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The Creator Of Kwanzaa Is A Criminal Loon Who Allegedly Tortured Naked Women With A Karate Baton And A Toaster

Shutterstock/Gal Amar, YouTube screenshot/Western Illinois University

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It’s Christmastime, America, and you know what that means: It’s almost Kwanzaa! It’s also the season when public school classrooms across the fruited plain have pointedly avoided Christmas, but have teemed with lessons about Kwanzaa and a handful of other holidays which aren’t Christmas.

As a public service, then, The Daily Caller is once again here to tell you the true – and truly bizarre – history of the violent, deranged and radical black nationalist who concocted the completely artificial holiday of Kwanzaa in 1966.

The creator of Kwanzaa is Maulana Ndabezitha Karenga, a 77-year-old professor of Africana studies at California State University, Long Beach. His real name is Ronald Everett. He was born in rural Maryland, the fourteenth child of a sharecropping Baptist minister.

Karenga was convicted in 1971 for brutally torturing two naked women. The weapons of torture included a soldering iron, a vise and, of course, a toaster.

Maulana Karenga after changing his name from Ron Everett YouTube screenshot/Western Illinois University

Maulana Karenga after changing his name from Ron Everett YouTube screenshot/Western Illinois University

The women were members of Karenga’s ultra-radical, paramilitary, black nationalist cult called the US Organization, which went by the acronym US, according to contemporaneous news stories.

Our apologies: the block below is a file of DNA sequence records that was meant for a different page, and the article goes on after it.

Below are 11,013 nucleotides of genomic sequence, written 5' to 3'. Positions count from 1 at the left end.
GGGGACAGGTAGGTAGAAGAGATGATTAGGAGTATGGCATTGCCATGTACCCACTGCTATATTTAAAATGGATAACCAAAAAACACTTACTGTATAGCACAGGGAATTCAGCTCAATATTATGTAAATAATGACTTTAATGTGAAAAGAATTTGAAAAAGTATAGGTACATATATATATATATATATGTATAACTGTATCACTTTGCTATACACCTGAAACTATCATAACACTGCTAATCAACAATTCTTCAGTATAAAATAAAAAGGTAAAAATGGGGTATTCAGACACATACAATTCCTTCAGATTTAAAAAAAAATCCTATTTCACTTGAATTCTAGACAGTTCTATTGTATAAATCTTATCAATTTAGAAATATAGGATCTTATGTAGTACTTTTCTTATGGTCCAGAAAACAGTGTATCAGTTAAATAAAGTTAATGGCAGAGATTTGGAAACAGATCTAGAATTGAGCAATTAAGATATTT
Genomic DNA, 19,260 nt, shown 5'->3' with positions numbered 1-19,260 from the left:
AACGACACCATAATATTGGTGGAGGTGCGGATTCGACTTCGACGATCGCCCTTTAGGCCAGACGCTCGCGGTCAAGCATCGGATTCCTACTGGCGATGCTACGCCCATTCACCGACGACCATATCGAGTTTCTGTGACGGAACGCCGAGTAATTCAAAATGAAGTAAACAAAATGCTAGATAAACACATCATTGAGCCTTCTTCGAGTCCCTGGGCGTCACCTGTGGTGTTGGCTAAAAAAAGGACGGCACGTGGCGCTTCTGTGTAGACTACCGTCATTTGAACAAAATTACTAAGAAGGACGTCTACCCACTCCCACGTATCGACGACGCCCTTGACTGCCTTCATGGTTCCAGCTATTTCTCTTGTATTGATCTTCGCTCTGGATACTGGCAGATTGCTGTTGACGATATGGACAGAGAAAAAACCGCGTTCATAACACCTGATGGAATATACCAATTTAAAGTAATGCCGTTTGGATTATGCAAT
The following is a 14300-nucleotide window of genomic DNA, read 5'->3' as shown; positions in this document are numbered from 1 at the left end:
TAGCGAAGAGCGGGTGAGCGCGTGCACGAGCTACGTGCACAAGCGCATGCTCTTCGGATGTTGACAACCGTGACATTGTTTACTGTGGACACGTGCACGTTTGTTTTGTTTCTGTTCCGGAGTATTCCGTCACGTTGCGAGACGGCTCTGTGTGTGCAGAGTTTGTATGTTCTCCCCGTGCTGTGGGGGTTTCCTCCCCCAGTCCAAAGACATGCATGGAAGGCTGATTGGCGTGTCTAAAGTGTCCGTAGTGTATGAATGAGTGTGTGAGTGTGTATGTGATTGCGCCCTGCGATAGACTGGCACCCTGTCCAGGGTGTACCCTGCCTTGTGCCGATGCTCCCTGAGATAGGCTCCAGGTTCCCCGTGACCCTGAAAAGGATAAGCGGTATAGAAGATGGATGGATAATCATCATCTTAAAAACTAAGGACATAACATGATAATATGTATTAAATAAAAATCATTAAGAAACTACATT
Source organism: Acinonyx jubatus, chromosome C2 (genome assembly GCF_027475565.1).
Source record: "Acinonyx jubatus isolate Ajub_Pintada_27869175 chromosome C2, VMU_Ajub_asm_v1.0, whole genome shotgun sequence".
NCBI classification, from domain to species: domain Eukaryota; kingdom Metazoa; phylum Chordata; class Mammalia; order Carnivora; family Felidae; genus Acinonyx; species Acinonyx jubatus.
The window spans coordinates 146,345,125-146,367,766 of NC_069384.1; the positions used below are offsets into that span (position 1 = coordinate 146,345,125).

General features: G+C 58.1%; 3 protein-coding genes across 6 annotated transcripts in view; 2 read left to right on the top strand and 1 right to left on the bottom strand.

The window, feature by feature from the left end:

“Investigators said the women were held at gunpoint, forced to disrobe and were beaten.”

“Deborah Jones, who once was given the Swahili title of an African queen, said she and Gail Davis were whipped with an electrical cord and beaten with a karate baton after being ordered to remove their clothes,” a Los Angeles Times article reports.

Karenga tortured Jones and Davis with the help of other members of his cult because Karenga believed that the torture victims were using magic crystals to assassinate him on behalf of his enemies.

“The victims said they were living at Karenga’s home when Karenga accused them of trying to kill him by placing ‘crystals’ in his food and water and in various areas of his house.”

Jones and Davis denied the charge that they were using special crystals to murder Karenga.

The denials were reportedly not helpful.

“When they denied it, allegedly they were beaten with an electrical cord and a hot soldering iron was put in Miss Davis’ mouth and against her face,” the contemporaneous 1971 newspaper article says.

Jones also testified “that one of her own big toes was tightened in a vise. Karenga, head of US, also put detergent and running hoses in their mouths.”

“Miss Tamayo reportedly put detergent in their mouths, Smith turned a water hose full force on their faces, and Karenga, holding a gun, threatened to shoot both of them.”

The victims also said they were “were hit on the heads with toasters.”

“Vietnamese torture is nothing compared to what I know,” Karenga allegedly said during the lengthy bout of torture.